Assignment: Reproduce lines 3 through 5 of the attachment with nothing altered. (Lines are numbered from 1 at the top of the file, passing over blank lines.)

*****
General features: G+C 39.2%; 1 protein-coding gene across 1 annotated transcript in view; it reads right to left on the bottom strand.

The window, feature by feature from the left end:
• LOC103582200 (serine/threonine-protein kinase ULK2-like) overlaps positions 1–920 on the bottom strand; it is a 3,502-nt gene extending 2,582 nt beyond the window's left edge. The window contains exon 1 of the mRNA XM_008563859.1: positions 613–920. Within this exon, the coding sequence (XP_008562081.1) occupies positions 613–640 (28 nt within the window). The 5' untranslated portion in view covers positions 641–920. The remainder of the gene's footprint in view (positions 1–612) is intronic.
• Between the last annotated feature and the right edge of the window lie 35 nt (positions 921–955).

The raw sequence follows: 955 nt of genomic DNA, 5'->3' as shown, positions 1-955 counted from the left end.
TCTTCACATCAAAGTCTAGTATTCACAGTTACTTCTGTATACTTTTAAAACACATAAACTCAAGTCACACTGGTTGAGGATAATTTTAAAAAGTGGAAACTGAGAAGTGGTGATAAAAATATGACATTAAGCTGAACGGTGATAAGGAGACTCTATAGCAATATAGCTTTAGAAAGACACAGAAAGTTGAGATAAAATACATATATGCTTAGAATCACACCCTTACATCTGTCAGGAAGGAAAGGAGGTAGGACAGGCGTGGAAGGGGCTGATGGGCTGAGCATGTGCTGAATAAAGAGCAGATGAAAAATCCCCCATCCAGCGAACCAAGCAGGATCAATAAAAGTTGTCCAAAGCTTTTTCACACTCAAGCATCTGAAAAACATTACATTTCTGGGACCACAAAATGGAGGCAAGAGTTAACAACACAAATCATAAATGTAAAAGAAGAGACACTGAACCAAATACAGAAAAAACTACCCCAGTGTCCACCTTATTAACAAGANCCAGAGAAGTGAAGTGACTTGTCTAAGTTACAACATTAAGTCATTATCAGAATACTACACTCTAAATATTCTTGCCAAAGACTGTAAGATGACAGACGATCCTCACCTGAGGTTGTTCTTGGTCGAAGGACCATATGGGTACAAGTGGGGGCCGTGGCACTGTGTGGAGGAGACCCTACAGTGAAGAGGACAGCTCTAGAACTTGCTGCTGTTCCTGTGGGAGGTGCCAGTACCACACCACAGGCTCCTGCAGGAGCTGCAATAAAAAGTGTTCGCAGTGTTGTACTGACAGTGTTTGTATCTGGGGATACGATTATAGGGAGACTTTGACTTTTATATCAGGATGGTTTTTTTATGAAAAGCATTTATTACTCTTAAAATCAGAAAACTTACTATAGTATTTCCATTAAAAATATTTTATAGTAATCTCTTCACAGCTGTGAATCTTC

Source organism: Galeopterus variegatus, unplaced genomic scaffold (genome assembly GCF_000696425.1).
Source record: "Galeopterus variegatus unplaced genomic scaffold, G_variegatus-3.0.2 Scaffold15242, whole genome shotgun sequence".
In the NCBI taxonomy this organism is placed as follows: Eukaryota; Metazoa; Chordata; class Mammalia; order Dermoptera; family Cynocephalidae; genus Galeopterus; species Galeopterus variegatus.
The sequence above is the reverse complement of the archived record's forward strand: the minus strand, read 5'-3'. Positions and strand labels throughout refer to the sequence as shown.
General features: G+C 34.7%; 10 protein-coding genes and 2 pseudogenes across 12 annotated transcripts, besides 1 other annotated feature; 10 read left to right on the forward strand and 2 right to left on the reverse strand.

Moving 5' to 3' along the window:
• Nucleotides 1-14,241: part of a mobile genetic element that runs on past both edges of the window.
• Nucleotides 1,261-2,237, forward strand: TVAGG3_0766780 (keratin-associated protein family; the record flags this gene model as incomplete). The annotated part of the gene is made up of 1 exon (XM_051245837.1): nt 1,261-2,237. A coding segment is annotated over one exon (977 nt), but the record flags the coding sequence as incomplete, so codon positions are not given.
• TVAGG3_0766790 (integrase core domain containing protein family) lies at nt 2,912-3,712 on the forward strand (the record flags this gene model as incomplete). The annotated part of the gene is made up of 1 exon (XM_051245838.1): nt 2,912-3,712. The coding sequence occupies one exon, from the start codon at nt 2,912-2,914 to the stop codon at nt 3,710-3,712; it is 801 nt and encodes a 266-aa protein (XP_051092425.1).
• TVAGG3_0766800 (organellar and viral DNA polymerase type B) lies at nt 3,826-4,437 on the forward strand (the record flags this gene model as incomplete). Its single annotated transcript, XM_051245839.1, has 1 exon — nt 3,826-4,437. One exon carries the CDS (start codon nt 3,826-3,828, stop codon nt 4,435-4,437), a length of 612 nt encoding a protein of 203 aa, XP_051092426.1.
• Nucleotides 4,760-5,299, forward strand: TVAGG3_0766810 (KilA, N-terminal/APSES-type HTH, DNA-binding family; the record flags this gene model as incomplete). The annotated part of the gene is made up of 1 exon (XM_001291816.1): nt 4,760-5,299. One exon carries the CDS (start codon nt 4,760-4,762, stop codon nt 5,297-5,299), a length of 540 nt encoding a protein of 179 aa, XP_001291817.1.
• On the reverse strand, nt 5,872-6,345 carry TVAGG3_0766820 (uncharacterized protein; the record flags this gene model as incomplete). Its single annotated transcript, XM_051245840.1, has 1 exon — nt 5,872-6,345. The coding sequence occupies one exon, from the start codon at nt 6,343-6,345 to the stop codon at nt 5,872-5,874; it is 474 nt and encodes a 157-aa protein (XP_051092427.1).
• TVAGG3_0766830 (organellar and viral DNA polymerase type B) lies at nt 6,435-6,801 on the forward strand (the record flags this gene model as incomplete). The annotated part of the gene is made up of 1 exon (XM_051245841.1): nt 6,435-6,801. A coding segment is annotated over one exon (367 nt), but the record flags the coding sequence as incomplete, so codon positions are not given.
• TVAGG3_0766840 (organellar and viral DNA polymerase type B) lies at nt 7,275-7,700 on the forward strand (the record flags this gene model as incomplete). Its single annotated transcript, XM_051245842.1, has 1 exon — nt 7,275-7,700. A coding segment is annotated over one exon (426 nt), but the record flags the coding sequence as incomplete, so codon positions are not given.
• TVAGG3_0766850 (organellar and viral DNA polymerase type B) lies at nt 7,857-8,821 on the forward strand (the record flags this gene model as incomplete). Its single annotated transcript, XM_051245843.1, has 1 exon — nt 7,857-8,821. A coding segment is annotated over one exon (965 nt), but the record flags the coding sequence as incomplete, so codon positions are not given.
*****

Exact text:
• LOC103582200 (serine/threonine-protein kinase ULK2-like) overlaps positions 1–920 on the bottom strand; it is a 3,502-nt gene extending 2,582 nt beyond the window's left edge. The window contains exon 1 of the mRNA XM_008563859.1: positions 613–920. Within this exon, the coding sequence (XP_008562081.1) occupies positions 613–640 (28 nt within the window). The 5' untranslated portion in view covers positions 641–920. The remainder of the gene's footprint in view (positions 1–612) is intronic.
• Between the last annotated feature and the right edge of the window lie 35 nt (positions 921–955).

The raw sequence follows: 955 nt of genomic DNA, 5'->3' as shown, positions 1-955 counted from the left end.